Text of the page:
Sunday, September 26, 2010

THE ROYAL PAVILION, BRIGHTON


THE ROYAL PAVILION, BRIGHTON




The Royal Pavilion was considered an architectural white elephant and partly responsible for the Regent's huge debts. The Regent's passion for Brighton began in 1783, when he was twenty-one. Suffering swollen glands in his neck, he was told to try sea-bathing. The bracing air of Brighton was considered a wonderful restorative. Prinnie decided he must have a house there and purchased a farm house before employing architects, decorators and furnishers.

The Pavilion was not finished until 1819. An elegant, Classical structure was first completed in 1787, by Henry Holland. Between 1801 and 1803, additions and alterations were made by P.G. Robinson, adding two picturesque oval-shaped wings, together with green shell-like canopies above all the windows, a feature wildly copied by the Regency. His Royal Highness brought back the chinoiserie style, which had been flagging, after being given some Chinese wallpaper. The Chinese style continued with an illuminated passage of painted glass, decorated with flowers, insects, and fruits.







In 1808 the Royal Stables and Riding House were completed sporting an eighty-foot cupola, with accommodation for forty-four horses. The exteriors were of the Moselm Indian style. In 1815 John Nash began his alterations in the Indian style. In 1816 the kitchens were completed entirely steam-heated. In 1820 an underground passage from the house to the Stables was constructed. Gossip suggested it was for the use of secret amorous frolics, which slandered and flattered the fat, ageing George IV who merely wished his guests to pat horses on a wet day.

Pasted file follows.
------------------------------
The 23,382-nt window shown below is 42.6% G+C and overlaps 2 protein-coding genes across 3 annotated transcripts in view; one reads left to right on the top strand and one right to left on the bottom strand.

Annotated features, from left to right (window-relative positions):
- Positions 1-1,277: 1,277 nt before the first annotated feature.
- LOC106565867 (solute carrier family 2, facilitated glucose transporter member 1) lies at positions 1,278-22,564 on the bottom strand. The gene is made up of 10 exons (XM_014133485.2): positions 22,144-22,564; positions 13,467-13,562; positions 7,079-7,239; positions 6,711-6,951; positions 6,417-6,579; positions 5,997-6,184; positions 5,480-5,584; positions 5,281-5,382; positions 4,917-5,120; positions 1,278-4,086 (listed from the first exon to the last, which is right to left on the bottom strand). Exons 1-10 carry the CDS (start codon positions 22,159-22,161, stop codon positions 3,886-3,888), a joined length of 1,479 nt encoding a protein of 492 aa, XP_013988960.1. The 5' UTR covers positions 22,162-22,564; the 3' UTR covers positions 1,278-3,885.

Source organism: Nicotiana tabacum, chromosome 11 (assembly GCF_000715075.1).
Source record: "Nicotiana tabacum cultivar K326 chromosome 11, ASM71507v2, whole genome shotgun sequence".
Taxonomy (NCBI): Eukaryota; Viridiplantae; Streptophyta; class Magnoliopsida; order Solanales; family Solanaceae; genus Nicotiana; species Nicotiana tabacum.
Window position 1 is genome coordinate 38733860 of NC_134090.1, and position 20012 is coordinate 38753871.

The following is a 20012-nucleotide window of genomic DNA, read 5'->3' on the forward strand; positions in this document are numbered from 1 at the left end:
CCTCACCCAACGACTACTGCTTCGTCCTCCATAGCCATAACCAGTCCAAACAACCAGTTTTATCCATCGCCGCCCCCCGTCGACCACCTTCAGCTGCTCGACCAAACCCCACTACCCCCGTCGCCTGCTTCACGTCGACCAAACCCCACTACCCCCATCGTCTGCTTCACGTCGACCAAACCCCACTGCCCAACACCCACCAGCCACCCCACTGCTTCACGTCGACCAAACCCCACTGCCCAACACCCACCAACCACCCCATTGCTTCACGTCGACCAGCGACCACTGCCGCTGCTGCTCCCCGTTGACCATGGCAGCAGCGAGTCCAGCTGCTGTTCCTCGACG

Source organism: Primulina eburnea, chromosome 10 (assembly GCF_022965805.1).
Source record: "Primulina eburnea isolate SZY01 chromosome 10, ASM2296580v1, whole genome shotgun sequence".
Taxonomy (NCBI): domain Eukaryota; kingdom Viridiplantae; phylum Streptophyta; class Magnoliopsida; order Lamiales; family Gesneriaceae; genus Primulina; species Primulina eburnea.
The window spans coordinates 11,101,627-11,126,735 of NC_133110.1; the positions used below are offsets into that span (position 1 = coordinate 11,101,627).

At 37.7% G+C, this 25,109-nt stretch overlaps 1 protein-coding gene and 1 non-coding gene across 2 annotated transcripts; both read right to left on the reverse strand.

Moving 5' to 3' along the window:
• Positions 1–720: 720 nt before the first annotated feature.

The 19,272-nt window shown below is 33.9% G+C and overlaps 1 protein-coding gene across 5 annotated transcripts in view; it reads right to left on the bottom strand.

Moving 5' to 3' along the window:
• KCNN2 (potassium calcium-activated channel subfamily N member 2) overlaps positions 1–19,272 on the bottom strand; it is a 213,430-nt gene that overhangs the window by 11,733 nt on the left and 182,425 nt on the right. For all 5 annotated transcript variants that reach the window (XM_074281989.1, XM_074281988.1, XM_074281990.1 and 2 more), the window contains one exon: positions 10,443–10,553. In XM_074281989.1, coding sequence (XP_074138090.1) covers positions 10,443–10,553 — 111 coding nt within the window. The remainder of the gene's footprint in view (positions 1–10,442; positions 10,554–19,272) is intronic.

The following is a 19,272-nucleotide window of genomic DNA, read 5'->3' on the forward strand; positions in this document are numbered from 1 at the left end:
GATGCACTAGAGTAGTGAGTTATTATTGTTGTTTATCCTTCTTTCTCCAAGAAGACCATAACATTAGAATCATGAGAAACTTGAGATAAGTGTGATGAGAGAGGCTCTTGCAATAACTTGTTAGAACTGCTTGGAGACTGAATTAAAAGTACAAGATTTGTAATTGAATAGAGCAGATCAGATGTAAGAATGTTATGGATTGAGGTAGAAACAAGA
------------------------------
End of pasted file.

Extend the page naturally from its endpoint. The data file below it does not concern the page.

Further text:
The Pavilion at Brighton has come in for heavy criticism, the most notable of which is Hazlitt in his Travel Notes: "The Pavilion at Brighton is like a collection of stone pumpkins and pepper boxes. It seems as if the genius of architecture had at once the dropsy and the megrims...the King's horses would petition against such irrational a lodging."



Source: J. B. Priestley THE PRINCE OF PLEASURE and his Regency

10 comments:

Jenny Schwartz said...

What a putdown from Hazlitt. I like reading about people's architectural follies. And watching them on TV -- Grand Designs and on a different note, The Block. I enjoyed the post, Maggi.

Maggi Andersen said...

Thanks, Jenny. It's extraordinary and well worth a visit, I must say.

Alan Fisk said...

The Royal Pavilion is the most hideously ugly and tasteless object on earth!

Maggi Andersen said...

Wonderful in a strange way, though. I think some interpretations of modernism and post-modernism are far uglier myself.

Margaret Tanner said...

Hi Maggie,
Great article. I have visited the Royal Pavilion twice and I think it is an incredibly inspiring building. I loved it.

Cheers

Margaret

Maggi Andersen said...

I think it's one of those buildings that people either love or hate, Margaret.

Victoria Dixon said...

Fascinating! I had no idea the place even existed. What a bizarre thing.

Maggi Andersen said...

Well worth a visit if you visit England.

Frank said...

Maggi, I think you got it right - one either loves or hates the Pavilion. Personally, I think it is a remarkable set of buildings, with a unique blend of Indian and Chinese styles, and I love it!

Maggi Andersen said...

I think it's remarkable too, Frank.